Belfast Telegraph

Restaurant review: Edo, Belfast

Capital House, Upper Queen Street, Belfast. Tel: 028 9031 3054

By Joris Minne

What Belfast really needs is a Spanish restaurant. The city is brilliant at the good quality, mid-range, mid-price bistro and informal, casual dining thing, so you'd think a Spanish restaurant would be the perfect fit.

Years ago there was a tapas place in the Odyssey which wasn't bad but it disappeared and Belfast has remained a Spanish-free zone ever since. But now, Edo has opened and while its Spanish credentials may not be immediately evident (where are the tiles, the big leg of pig on the counter, the flamenco music or the vast paella pans?), the menu sort of confirms that it is, in fact, Espanol with some outside interference.

Edo looks like a very pleasant, mildly modern, city centre restaurant which could be French or German, Italian or Greek. It has the city centre, business district, Euro ambience and feel about it and the interior, awash in dark blue and comfortable club-like chairs, opens up to the entire kitchen. A lot of money has been spent on this place.

Two of us sit at a banquette and menus are brought. "Pawra Picker," the server says. We look at him puzzled. Is this a greeting?

"Have yez been here before?" he asks. "If not, the pawra picker dishes are small, like wee tapas."

Sure enough, I see the words "Para picar" at the top of the menu and beneath them a list of choices: padron peppers, olives, Marcona almonds, empanadillas and the like.

Now I get it. I ask the adviser whether or not I should tell him how to say it properly but she looks at me with the laser death ray and says: "If you want to be a pompous tube, go ahead." I say nothing.

Further along the menu the journey into the heart of Spain begins. Jamon Iberico, chorizo, ham croquetas, tortilla with black pudding and red pepper, paella (yay!) and sardines on toast (triple yay!), prawn, chorizo, lemon and garlic linguini, braised beef Mafalda and many more classics are all present and prices seem decent enough.

There's even a créme Catalan for those of a more independent disposition.

The croquetas are not quite as rich and creamy as expected but not bad nonetheless, the brittle breadcrumb casing slightly too strong and large rather than wrapping itself around the mash within.

The padron peppers have been dipped in a savoury breadcrumb-like mix which works well with the tangy green peppers, softened by the heat.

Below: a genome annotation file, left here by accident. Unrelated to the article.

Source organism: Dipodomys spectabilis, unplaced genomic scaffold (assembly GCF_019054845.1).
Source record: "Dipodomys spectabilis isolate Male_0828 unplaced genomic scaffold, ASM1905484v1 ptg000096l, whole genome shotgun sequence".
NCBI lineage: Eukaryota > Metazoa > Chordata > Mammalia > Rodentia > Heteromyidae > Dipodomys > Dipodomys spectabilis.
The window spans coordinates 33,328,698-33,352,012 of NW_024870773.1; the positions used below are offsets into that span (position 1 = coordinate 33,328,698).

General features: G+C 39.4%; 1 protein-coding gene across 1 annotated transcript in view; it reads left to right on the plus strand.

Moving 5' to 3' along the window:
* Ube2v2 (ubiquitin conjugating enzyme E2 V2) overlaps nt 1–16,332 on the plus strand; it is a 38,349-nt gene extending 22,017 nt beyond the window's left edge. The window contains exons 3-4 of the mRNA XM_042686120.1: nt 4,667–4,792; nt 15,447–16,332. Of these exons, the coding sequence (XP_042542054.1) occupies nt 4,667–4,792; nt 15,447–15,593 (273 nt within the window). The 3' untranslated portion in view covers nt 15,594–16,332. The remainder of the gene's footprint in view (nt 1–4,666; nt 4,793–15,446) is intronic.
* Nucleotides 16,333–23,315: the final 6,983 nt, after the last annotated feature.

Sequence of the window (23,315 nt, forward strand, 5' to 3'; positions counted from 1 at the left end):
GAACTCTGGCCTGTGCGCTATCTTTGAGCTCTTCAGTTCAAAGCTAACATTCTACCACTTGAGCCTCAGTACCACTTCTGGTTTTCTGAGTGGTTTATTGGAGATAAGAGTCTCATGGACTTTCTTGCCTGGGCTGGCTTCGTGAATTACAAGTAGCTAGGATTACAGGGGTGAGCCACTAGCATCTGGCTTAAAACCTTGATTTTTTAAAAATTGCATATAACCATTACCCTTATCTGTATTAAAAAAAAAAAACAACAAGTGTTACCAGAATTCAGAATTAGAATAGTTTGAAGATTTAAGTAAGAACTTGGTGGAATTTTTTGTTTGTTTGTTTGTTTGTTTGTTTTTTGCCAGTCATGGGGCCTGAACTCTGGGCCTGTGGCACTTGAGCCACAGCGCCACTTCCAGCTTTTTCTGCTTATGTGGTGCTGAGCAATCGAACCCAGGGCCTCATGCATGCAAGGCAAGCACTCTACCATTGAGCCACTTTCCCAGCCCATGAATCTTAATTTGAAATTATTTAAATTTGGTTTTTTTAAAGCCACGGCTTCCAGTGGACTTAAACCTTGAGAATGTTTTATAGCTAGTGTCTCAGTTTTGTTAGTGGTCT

Calamares are outstanding, tender, crunchy and plentiful.

Ox tongue is a bit of a mouthful. Large, steak-sized and brutally bare, it is as tender as paté and full of salty flavour.

The crushed potatoes beneath are over-cooked and taste mildly stale but the additional patatas bravas are light, crispy and with just enough smokey paprika sauce to "brava" them up to a decent level of spiciness. That sauce is memorable, by the way.

Beef cheeks on roasted cauliflower are a winner.

Coming from the Bertha grill (they have been slow cooked and fall off the knife), they have an unexpected and intense smokiness. The adviser approves.

A brace of sardines on toasted sourdough is very good, the sardines, tangy and salty and very nicely charred. Between the sardines and the toasted hunk of bread is a thick layer of sweet tomato sauce.

This is too much and overpowers everything. Do what we did: order it without the sauce but with a side of patatas bravas.

Edo is a bit of an oddity. The first part of the menu reads like a Spaniard's classic, the mains is more mixy-matchy with beef cheeks here, and roast salmon there, ribeyes and sirloins and what looks like a list of things the team likes to cook at the price of losing a sense of identity. I'm not entirely sure if this is a Spanish restaurant but what's on offer is very good. Once the place settles down a bit and decides what it wants to be when it grows up (hopefully through and through Spanish), then it promises to be a big hit.

The wines are a nice surprise with all sorts of excitement from Portugal, Spain, France and Argentina. They're from Direct Wine Shipments and therefore well priced and good quality.

Give it a shot at lunchtime: they're quick on their feet and understand that most people have to get back to work.

The bill

Peppers..................................................£5

Olives.................................................... £3

Croquetas..............................................£4

Calamari................................................£7

Sardines x 2........................................ £15

Patatas bravas.................................£3.50

Beef cheeks....................................£13.50

Ox tongue..............................................£8

Créme Catalan......................................£5

Water.................................................£4.50

Total................................................£68.50

Belfast Telegraph

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